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Up to 40 percent less

Future of farmers questionable: livestock numbers expected to decline sharply

The future of farms in the region is on the line. Livestock numbers are likely to decrease by 30 to 40 percent in the next few years.

Muhldorf – There is great uncertainty in local agriculture about the future of farms. In countless conversations with farmers, whether in the field or on the phone, farmers are looking massively for information on how they should and can continue to run their businesses, notes VVG Managing Director Sebastin Brandmaier. He expects livestock numbers to decrease by 30 to 40 percent in the region over the next few years. The number of cattle and dairy cows is decreasing in Bavaria and also in the district of Muhldorf.

The data, which has now been released, comes from 1. November 2021, from the so-called HIT database, a central database to which all livestock farmers must report their animals. According to the report, the number of cattle in Bavaria has decreased by 1.7 percent compared to the previous year, the number of farms even by 2.5 percent. In Bavaria, 1.1 million dairy cows are kept on 26,345 farms.

Number of cows down by 34 percent

Not all cattle are the same as dairy cows. There are also farms in Bavaria and in the district of Muhldorf that keep cattle exclusively for meat production, such as suckler cows, where the cows are not milked, but the calves drink from the udder and are later slaughtered as young animals. Or specialized farms with fattening calves or fattening bulls. In 1994, there were still 115,559 cattle and 38,689 cows in the district of Muhldorf. In 2021, these numbers dropped to 52,520 cattle and 28,890 cows.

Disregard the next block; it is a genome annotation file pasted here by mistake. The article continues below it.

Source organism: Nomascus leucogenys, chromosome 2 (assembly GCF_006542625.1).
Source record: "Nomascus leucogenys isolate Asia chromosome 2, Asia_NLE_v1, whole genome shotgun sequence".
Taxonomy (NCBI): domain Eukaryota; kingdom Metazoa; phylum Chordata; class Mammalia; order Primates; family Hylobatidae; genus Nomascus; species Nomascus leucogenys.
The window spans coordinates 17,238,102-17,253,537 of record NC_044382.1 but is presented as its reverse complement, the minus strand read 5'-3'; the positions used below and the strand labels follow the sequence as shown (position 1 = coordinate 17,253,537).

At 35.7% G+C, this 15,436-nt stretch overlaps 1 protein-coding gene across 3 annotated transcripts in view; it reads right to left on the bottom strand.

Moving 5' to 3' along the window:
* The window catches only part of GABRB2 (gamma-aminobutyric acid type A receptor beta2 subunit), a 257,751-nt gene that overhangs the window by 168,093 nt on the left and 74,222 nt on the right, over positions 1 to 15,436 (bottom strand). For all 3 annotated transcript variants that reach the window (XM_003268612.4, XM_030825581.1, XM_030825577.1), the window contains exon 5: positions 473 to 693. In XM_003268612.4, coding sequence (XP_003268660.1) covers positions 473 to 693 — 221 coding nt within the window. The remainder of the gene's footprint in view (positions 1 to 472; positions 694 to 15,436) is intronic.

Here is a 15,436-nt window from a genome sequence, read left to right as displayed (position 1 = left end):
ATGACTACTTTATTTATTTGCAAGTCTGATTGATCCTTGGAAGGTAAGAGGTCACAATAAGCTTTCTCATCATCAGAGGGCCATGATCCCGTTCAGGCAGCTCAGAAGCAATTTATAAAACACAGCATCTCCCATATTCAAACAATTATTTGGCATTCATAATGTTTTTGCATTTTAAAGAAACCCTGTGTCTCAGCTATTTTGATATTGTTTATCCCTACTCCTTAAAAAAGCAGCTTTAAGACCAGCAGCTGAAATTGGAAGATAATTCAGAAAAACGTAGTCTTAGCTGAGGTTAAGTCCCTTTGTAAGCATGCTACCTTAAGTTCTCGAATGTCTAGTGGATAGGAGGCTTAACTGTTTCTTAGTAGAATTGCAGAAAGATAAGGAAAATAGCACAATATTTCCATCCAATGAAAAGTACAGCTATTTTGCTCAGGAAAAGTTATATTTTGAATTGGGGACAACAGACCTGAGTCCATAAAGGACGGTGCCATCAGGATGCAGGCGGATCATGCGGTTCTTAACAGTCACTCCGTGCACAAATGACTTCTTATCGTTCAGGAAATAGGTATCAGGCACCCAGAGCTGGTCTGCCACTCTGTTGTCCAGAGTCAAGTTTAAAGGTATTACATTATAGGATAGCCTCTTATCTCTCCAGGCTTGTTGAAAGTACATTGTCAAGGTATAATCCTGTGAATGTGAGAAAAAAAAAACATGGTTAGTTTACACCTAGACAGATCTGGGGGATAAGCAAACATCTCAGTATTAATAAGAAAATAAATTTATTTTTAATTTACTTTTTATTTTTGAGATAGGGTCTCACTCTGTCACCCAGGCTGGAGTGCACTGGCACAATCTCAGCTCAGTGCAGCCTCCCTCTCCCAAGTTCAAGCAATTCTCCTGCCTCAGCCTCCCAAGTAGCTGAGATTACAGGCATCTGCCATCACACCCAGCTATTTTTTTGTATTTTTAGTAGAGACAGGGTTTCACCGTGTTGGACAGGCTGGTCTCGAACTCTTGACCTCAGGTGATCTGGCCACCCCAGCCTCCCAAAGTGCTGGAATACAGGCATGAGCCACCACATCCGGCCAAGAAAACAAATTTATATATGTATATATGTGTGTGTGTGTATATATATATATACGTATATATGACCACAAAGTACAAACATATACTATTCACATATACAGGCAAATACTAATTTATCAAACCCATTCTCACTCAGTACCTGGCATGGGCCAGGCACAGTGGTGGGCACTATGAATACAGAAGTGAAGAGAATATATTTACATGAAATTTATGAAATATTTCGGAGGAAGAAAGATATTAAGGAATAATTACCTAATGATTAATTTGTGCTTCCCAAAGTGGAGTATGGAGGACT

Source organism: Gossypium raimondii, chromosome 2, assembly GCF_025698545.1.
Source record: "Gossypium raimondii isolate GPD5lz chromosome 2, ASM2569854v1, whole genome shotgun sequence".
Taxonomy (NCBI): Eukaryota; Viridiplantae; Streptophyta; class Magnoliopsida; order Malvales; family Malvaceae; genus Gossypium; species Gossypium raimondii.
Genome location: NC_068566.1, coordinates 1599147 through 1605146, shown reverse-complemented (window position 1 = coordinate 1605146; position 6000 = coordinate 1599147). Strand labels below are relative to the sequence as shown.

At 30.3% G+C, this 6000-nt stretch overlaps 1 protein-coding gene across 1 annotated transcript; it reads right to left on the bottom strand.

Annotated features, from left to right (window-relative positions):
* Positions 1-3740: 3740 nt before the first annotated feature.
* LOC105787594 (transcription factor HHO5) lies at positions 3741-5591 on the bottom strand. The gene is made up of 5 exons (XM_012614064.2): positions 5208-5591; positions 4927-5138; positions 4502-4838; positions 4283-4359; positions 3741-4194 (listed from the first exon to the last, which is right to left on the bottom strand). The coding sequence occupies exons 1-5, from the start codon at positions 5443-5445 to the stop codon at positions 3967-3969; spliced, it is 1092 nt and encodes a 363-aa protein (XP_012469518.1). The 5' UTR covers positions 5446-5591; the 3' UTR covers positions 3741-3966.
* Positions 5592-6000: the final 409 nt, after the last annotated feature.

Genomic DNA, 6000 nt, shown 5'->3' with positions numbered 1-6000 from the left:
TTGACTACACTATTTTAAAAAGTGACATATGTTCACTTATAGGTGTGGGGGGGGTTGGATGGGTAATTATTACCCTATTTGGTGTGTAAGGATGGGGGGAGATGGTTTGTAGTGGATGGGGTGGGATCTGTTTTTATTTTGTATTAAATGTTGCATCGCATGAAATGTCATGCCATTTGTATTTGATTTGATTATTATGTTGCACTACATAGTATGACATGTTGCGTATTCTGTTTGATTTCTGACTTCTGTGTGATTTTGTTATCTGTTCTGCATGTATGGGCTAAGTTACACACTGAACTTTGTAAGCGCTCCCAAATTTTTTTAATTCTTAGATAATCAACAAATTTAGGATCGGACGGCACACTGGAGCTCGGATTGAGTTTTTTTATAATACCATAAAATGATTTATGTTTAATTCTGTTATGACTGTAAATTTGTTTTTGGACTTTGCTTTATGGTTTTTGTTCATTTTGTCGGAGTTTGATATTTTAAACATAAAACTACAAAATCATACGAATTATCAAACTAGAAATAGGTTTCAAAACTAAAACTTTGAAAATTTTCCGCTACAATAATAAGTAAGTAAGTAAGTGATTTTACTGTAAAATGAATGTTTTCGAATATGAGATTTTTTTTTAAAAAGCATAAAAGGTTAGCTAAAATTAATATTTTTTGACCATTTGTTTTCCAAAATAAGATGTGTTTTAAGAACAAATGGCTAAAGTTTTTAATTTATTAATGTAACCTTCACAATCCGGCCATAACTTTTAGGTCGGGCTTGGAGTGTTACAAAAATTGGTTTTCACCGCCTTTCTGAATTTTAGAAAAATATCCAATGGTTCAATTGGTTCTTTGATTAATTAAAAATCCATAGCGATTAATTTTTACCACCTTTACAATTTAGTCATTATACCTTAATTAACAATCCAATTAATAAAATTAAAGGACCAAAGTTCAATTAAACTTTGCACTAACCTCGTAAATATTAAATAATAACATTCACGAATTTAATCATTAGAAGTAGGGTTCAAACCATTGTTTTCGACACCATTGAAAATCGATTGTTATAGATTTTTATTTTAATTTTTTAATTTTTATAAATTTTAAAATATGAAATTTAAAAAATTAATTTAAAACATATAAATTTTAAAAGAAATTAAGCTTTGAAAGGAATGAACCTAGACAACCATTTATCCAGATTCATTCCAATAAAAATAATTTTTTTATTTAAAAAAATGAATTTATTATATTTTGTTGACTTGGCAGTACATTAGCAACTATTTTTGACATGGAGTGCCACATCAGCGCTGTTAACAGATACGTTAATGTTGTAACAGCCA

Cow husbandry in the districts of Altotting and Muhldorf declined continuously from 1994 to 2021. As the Office for Food, Agriculture and Forestry in Toging announced on request, ,the number of cows in the service area has decreased by 34 percent.

On the other hand, farms in Bavaria are getting bigger and bigger: on average, there are 43 cows in a Bavarian dairy barn today, one cow more than in 2020. For comparison: In Mecklenburg-Western Pomerania, there are on average 246 dairy cows in a barn.

Price for beef at a high level

Nor can it be due to beef prices at present. "Prices for young bulls, slaughter cows and heifers have recovered significantly in 2021 and are currently at a high level," says Natascha Henze, Animal Husbandry and Animal Health Officer at the Bavarian Farmers’ Association (BBV). Even in the first days of 2022, there are no signs of an end to the price high, writes the Association of Producer Groups (VEZG) in its market report.

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That dairy farmers are closing their barns is a long-standing trend and not surprising. There are many reasons for this, according to the Association of Bavarian Milk Producers: the strict requirements of the Fertilizer Ordinance, the discussion about tethering, more and more regulations from legislators, dairies and food retailers. Farmers are also concerned about what they perceive to be a decline in the value of their products.